Sunday, July 8, 2018

Ministry and Suffering Alone

There is a rising trend of people talking about reaching out to those who are struggling. I'm not sure how I feel about that. While I don't think that reaching out is wrong, there's something about this effort that doesn't sit well with me.

It started with the new ministering program. I absolutely love the idea of ministering. I've struggled with the visiting teaching program for years. At the time of ministering, I had asked to not be visit taught any more. Unfortunately, it was misinterpreted to mean that I didn't want to visit teach any more, and I'd been entirely cut off from the whole program, but that is another issue. When they announced ministering, my heart sang. This is what I'd wanted to do and be, and never really knew how.

But then reality struck. Up until very recently, I've been pretty overwhelmed with my life. I've just barely gotten to the point where I'm strong enough again to try to reach outside of my own little circle. And I have found that by simplifying my life in order to manage it, I've created a habit of only dealing with my life.

Ministering requires not only serving, but also being able to be served. And I can't do that very well. I am fiercely independent, and the few times I've managed to admit to needing help, it has only been by compartmentalizing how I feel about being helped away from my mind. One of my greatest fears is being a burden. To the point where I'd rather suffer than risk being a burden to someone.

Because I feel this way, I also have an unrighteous habit of looking the other way when people are hurting. I don't want someone to take advantage of my weakness, so I don't serve unless expressly asked. Ministering to God's children doesn't work that way, though, as evidenced by my own life, where I've needed help desperately and not been able to ask for it.

So I guess that's why I have a hard time with this concept of reaching out to those who are struggling. I don't want anyone and everyone seeing my pain and weakness and trying to fix me. If I'm struggling, I don't want it to be visible enough for people to notice and help. But at the same time, I know I need it. Desperately.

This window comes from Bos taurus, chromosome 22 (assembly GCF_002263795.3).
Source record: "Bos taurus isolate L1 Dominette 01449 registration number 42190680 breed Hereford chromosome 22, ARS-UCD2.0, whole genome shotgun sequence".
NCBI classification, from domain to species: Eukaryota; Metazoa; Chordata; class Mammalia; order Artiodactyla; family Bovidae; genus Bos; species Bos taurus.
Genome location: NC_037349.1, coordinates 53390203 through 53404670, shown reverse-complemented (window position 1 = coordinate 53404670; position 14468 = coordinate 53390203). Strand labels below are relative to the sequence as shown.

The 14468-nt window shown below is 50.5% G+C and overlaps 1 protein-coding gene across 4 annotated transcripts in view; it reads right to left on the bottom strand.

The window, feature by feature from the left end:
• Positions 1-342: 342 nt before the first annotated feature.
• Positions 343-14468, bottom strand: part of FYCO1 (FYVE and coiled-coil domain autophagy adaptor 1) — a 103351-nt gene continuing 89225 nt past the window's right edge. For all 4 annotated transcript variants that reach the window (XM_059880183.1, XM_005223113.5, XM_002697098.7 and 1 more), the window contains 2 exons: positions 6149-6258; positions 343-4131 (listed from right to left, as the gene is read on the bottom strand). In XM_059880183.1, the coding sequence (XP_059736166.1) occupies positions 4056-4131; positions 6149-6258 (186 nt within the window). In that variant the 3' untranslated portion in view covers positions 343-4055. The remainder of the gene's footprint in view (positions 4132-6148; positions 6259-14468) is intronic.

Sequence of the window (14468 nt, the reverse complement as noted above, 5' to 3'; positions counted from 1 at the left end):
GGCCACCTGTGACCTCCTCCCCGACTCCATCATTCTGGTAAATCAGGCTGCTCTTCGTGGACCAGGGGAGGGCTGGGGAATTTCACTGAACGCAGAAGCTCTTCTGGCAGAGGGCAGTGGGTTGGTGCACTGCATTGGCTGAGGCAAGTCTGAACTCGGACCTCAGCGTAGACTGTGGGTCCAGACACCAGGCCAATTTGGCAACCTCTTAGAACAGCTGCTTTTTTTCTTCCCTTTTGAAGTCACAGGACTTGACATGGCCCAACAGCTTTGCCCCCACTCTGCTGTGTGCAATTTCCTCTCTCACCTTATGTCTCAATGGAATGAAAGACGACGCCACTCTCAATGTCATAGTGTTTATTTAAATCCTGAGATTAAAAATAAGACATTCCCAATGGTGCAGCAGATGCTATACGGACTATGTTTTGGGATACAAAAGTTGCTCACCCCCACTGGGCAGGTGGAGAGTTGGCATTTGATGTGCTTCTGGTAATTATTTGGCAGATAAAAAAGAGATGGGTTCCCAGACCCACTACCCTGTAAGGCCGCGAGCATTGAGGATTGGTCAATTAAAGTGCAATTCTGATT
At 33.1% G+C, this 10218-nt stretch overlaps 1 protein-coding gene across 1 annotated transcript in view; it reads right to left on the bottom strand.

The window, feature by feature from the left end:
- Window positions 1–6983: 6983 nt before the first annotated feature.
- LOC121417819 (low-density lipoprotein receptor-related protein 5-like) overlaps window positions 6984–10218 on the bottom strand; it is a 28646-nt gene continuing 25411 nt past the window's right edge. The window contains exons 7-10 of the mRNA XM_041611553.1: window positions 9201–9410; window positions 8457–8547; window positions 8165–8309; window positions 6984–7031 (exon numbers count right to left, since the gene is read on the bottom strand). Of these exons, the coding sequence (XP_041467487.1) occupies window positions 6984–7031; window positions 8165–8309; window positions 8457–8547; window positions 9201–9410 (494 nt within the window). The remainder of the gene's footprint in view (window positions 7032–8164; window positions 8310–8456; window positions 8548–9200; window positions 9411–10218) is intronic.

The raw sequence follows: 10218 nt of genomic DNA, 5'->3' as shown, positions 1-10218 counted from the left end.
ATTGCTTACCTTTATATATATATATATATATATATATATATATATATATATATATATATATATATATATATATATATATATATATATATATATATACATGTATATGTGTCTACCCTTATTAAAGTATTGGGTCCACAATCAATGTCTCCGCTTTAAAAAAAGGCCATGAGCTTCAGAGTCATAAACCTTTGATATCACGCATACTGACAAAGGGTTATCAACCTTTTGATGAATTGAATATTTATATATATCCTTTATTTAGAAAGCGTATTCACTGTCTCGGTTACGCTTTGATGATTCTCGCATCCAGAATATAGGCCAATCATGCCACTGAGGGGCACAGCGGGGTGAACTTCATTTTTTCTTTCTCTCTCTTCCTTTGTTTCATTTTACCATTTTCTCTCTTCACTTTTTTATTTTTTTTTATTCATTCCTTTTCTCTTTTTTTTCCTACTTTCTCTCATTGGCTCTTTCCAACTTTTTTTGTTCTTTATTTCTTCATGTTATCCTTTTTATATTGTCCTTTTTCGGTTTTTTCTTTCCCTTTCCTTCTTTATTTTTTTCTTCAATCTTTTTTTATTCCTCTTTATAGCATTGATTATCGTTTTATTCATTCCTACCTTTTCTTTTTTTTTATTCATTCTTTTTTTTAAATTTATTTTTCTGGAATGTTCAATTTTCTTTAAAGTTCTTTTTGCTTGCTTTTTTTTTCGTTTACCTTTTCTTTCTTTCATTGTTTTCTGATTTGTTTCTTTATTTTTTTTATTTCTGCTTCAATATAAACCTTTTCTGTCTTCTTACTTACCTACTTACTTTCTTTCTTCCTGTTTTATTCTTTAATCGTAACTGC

I don't know what the answer is. But I know I don't want to be a project. I really would rather suffer than that. Even though I know that, technically, not being open enough to be helped is antithetical to Zion and God's Kingdom.

1 comment :

  1. We actually discussed this today in my Relief Society meeting. I feel like the conclusion we reached was that often, what people need is not so much physical help with the very real problems in their life, but rather a listening and sympathetic ear - and then possibly resources and options to deal with whatever their struggle is, rather than a service project (or becoming the project).
    I live in a very transient neighborhood, so visiting/home teaching and ministering was and is difficult simply because people move out within a few months of moving in, so it's hard to build any kind of trust or rapport. It can feel like an assignment to be a forced friend. But when you're in a new place and know no one, that can be a blessing in its own right, even if it's initially supremely awkward.
    Also, we talked about how ministering should be done even when the one you're called to minister to is doing well. Consistency builds trust for the times when things are rough.


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